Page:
April 12, 2011

Custer's Roommate

If you own property in Sierra County, New Mexico, you recently received your “2011 notice of value,” stating the assessed value of your real property from the present county assessor, Keith W. Whitney. One hundred and twenty seven years ago, Sierra County got its first assessor, the colorful Lt. Col. James Porter Parker.

Parker was among the many Civil War soldiers who moved west after the war to make a life for themselves. Our former assessor Parker has been confused the district judge and eventual Supreme Court justice, Frank W. Parker. Parker the assessor was first cousin to Mary Todd Lincoln—his father was the brother of Mrs. Lincoln’s mother. His father’s family was originally from Kentucky. And here’s something else of note, Parker attended West Point and while there was a roommate of George Armstrong Custer.  
Lt. Col. James Porter Parker, CSA.
In the book, Faces of the Confederacy, an Album of Southern Soldiers and their Stories by Ronald S. Coddington.  We learn this: In 1861, Custer remembered “I bade a fond farewell to my former friend and classmate, with whom I had lived on terms of closer intimacy and companionship than with any other being. We had marched by each other’s side year by year . . . All this was to be thrust from our memory as far as possible and our paths and aims in life were to run counter to each other in the future.”

Their friendship might have seemed unlikely. One historian describes Parker as a stout, slow-moving, rugged young man almost the physical opposite of Custer. According to one cadet, the pair “fooled away many an hour that should have been devoted to study.” Parker was dismissed from school and did not graduate. He did receive a commission from the Union Army as a brevet second lieutenant. He resigned and became a Lt. Col. In the Confederate Army and joined the First Mississippi Light Artillery which was dispatched to Vicksburg. Later he took charge of several batteries and helped defend Port Hudson, Louisiana, during a 48-day siege that ended with surrender. Parker spent the next two years a POW in Union prisons. He signed the Oath of Allegiance in July 1863 and was released.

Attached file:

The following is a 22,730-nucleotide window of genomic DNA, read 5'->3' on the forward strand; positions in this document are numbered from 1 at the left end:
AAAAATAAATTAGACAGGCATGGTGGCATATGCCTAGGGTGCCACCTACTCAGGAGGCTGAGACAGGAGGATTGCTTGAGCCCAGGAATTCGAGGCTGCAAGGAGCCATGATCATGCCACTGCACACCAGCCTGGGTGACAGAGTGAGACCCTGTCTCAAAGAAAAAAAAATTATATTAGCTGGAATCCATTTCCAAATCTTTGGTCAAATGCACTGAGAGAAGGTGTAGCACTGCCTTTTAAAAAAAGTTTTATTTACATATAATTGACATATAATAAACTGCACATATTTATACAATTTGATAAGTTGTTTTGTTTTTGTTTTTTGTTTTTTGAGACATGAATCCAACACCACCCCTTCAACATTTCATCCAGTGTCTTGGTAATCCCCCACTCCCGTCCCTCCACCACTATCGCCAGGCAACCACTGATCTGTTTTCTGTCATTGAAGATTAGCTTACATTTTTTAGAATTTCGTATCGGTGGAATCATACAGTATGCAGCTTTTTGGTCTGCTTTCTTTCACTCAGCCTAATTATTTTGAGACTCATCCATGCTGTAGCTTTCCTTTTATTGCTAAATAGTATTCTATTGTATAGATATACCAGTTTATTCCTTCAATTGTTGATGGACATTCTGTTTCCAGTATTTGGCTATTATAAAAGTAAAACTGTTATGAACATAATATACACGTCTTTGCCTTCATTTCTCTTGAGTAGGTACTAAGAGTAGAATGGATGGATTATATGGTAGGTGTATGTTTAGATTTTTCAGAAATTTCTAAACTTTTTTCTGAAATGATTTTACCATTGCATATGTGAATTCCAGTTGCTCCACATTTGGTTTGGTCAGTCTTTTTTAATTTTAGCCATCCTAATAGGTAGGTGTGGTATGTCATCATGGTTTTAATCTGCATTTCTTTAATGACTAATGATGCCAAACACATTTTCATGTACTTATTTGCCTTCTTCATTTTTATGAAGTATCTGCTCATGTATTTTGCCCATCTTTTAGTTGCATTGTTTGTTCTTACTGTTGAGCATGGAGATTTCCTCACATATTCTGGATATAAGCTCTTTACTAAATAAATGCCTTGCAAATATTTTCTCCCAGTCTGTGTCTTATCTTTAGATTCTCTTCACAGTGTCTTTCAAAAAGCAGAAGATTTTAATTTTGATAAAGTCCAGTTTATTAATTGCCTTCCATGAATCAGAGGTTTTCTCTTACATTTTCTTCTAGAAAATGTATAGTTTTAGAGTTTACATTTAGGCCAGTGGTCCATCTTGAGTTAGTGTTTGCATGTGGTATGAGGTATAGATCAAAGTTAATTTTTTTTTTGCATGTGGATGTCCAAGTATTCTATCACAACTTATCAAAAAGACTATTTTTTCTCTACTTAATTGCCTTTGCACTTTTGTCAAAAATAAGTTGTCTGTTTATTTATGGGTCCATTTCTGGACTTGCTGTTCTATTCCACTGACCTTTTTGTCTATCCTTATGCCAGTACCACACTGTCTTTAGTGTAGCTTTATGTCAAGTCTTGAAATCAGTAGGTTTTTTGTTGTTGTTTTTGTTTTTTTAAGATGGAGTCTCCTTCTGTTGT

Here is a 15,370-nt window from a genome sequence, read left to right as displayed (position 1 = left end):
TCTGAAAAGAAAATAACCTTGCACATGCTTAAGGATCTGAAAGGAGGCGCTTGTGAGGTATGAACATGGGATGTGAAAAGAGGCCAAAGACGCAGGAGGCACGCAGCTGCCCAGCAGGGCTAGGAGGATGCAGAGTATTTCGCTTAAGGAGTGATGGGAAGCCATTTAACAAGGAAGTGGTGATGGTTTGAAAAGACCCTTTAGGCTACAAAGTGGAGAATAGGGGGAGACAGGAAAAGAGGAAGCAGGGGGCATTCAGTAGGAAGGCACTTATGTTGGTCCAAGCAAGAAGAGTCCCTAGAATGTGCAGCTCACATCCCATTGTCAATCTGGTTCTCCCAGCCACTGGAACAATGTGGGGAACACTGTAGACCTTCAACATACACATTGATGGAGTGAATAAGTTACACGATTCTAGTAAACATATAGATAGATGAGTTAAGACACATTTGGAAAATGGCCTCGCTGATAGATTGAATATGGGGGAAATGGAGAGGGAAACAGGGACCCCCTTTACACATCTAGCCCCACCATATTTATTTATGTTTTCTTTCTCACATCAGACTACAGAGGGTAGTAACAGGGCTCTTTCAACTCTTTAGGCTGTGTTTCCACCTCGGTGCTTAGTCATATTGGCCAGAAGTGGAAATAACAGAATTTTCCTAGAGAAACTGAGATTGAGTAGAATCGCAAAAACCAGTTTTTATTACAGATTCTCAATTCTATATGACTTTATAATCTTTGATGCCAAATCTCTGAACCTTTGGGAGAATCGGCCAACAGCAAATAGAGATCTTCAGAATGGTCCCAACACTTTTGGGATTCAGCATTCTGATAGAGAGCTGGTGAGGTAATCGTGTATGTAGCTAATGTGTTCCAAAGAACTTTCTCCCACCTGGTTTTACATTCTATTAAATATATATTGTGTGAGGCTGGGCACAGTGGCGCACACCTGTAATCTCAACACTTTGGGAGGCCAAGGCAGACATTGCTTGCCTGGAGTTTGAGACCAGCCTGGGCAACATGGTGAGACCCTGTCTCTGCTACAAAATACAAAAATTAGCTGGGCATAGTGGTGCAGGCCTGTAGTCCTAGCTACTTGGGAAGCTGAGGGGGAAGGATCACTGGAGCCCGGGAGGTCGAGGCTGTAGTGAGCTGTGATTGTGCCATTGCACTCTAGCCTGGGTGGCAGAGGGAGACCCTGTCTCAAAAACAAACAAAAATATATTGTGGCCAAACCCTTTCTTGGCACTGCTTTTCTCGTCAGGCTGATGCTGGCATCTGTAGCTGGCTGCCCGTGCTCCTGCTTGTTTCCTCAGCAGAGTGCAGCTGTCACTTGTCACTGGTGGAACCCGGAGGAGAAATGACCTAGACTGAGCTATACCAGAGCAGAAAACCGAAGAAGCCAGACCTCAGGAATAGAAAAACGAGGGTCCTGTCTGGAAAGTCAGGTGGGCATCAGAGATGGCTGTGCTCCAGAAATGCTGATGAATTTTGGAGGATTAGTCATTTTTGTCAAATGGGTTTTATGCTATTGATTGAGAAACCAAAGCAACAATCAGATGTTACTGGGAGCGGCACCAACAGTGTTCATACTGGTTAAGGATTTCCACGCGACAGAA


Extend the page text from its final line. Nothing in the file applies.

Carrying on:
James Porter Parker stands behind the level with a survey crew.
James Porter Parker, Sierra County's first assessor, stands in front of a recently burnt out building in Kingston. James McKenna, in Black Range Tales, implied that Parker had a propensity for pomposity.

After the war, he found his way to Kingston and worked as a civil engineer and became the first Sierra County assessor in 1884. James McKenna wrote about Parker in his Black Range Tales, recalling a speech Parker made following a folly at a dance. McKenna noted that the portly Parker had squeezed into his West Point uniform for a dance. Parker never married and died in 1918, and is probably buried in one of the unmarked graves in the Kingston Cemetery.  --Matti Nunn Harrison

1 comment: